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Hoffmann, R. A wiki for the life sciences where authorship matters. Nature Genetics (2008)

Electrospun fine-textured scaffolds for heart tissue constructs.

The structural and functional effects of fine-textured matrices with sub-micron features on the growth of cardiac myocytes were examined. Electrospinning was used to fabricate biodegradable non-woven poly(lactide)- and poly(glycolide)-based (PLGA) scaffolds for cardiac tissue engineering applications. Post-processing was applied to achieve macro-scale fiber orientation (anisotropy). In vitro studies confirmed a dose-response effect of the poly(glycolide) concentration on the degradation rate and the pH value changes. Different formulations were examined to assess scaffold effects on cell attachment, structure and function. Primary cardiomyocytes (CMs) were cultured on the electrospun scaffolds to form tissue-like constructs. Scanning electron microscopy (SEM) revealed that the fine fiber architecture of the non-woven matrix allowed the cardiomyocytes to make extensive use of provided external cues for isotropic or anisotropic growth, and to some extent to crawl inside and pull on fibers. Structural analysis by confocal microscopy indicated that cardiomyocytes had a preference for relatively hydrophobic surfaces. CMs on electrospun poly(L-lactide) (PLLA) scaffolds developed mature contractile machinery (sarcomeres). Functionality (excitability) of the engineered constructs was confirmed by optical imaging of electrical activity using voltage-sensitive dyes. We conclude that engineered cardiac tissue structure and function can be modulated by the chemistry and geometry of the provided nano- and micro-textured surfaces. Electrospinning is a versatile manufacturing technique for design of biomaterials with potentially reorganizable architecture for cell and tissue growth.[1]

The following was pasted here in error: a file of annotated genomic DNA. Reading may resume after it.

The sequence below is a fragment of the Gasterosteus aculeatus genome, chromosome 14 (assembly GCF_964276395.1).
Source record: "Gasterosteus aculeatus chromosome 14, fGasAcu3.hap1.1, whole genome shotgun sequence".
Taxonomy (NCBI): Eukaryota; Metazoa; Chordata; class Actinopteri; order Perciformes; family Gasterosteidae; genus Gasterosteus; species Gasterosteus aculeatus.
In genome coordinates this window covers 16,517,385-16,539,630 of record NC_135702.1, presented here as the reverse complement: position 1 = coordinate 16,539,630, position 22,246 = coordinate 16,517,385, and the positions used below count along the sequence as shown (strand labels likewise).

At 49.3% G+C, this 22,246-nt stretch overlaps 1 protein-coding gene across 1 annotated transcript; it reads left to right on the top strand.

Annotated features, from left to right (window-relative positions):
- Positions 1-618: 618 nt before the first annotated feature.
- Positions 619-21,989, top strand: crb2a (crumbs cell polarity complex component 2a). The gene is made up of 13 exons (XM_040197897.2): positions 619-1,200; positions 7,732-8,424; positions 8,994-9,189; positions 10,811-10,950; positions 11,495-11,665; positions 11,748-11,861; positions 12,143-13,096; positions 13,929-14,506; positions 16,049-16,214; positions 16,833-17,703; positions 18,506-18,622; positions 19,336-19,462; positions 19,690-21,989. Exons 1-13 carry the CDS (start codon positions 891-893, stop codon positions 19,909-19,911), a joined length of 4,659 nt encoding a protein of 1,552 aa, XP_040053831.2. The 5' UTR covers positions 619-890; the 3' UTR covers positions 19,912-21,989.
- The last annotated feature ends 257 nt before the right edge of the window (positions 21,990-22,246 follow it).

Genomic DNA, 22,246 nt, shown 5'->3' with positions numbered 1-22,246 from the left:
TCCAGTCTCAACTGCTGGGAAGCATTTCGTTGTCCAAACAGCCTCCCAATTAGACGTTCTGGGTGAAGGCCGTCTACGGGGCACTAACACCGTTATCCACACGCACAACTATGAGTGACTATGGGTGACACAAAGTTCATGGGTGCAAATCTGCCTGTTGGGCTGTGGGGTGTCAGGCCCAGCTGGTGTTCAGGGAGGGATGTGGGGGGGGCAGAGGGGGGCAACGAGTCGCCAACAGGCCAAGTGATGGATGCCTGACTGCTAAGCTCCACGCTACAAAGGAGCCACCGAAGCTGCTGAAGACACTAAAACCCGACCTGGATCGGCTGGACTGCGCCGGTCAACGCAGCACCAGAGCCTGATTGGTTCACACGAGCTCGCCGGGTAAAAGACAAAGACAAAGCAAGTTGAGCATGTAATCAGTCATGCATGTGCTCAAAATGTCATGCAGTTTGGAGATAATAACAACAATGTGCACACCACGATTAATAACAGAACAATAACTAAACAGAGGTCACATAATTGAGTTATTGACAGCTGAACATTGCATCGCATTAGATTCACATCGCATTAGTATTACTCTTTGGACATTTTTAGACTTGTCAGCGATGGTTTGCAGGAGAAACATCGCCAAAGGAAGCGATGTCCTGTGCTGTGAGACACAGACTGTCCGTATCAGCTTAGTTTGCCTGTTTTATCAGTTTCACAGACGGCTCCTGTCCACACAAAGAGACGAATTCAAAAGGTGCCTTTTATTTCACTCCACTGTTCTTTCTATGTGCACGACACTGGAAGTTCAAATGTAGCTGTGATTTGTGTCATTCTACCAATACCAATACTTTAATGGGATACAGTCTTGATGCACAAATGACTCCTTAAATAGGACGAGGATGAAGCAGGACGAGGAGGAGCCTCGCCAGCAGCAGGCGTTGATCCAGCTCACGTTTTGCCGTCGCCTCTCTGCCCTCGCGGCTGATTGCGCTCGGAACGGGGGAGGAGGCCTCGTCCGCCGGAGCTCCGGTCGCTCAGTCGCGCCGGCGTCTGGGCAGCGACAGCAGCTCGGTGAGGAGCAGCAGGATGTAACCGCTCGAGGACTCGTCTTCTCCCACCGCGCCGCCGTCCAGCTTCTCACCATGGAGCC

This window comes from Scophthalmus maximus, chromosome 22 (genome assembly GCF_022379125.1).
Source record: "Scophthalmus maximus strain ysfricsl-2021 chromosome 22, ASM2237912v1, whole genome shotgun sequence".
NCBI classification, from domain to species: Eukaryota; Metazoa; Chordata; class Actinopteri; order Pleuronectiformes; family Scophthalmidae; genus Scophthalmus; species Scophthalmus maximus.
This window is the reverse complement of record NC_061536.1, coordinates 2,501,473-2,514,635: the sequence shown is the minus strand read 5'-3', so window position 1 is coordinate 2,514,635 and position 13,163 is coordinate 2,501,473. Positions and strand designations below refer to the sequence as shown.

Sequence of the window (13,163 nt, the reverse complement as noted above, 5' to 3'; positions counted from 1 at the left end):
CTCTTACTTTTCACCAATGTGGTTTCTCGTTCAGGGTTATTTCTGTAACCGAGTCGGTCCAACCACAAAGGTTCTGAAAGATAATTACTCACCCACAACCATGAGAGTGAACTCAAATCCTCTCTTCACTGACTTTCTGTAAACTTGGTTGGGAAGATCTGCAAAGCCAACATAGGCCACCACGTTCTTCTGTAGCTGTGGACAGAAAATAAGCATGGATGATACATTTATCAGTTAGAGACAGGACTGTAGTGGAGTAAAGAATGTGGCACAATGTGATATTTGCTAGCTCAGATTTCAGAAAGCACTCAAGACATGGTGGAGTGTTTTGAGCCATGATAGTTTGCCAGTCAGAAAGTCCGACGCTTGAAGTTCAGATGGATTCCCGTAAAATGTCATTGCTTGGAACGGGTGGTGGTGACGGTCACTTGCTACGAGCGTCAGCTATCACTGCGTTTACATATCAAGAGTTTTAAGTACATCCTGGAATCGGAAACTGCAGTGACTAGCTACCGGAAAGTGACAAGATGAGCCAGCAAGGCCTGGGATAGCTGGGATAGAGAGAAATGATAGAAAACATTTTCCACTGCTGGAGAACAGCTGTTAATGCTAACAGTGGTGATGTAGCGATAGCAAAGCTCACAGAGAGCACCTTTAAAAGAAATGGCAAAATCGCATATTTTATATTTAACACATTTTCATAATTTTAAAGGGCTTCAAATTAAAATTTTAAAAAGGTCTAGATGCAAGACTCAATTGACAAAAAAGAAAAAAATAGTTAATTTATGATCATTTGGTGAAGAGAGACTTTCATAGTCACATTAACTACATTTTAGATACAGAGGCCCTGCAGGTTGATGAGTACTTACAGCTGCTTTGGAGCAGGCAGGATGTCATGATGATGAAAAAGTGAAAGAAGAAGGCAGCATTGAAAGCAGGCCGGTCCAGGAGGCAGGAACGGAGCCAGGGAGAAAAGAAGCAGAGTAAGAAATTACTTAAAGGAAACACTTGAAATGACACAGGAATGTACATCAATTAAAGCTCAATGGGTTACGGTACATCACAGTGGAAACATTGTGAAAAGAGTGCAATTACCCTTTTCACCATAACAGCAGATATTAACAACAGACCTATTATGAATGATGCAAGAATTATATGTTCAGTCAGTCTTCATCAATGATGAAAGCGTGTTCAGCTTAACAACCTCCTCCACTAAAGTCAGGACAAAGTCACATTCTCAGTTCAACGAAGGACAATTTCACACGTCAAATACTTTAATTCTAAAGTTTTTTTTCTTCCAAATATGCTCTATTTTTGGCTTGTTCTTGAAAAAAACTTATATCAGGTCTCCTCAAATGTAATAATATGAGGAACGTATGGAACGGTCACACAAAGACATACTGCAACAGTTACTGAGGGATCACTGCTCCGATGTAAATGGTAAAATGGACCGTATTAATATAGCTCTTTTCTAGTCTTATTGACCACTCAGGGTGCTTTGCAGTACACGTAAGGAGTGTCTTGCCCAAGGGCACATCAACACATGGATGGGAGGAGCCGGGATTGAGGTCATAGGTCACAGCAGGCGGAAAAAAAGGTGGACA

1. Electrospun fine-textured scaffolds for heart tissue constructs. Zong, X., Bien, H., Chung, C.Y., Yin, L., Fang, D., Hsiao, B.S., Chu, B., Entcheva, E. Biomaterials (2005) [Pubmed]
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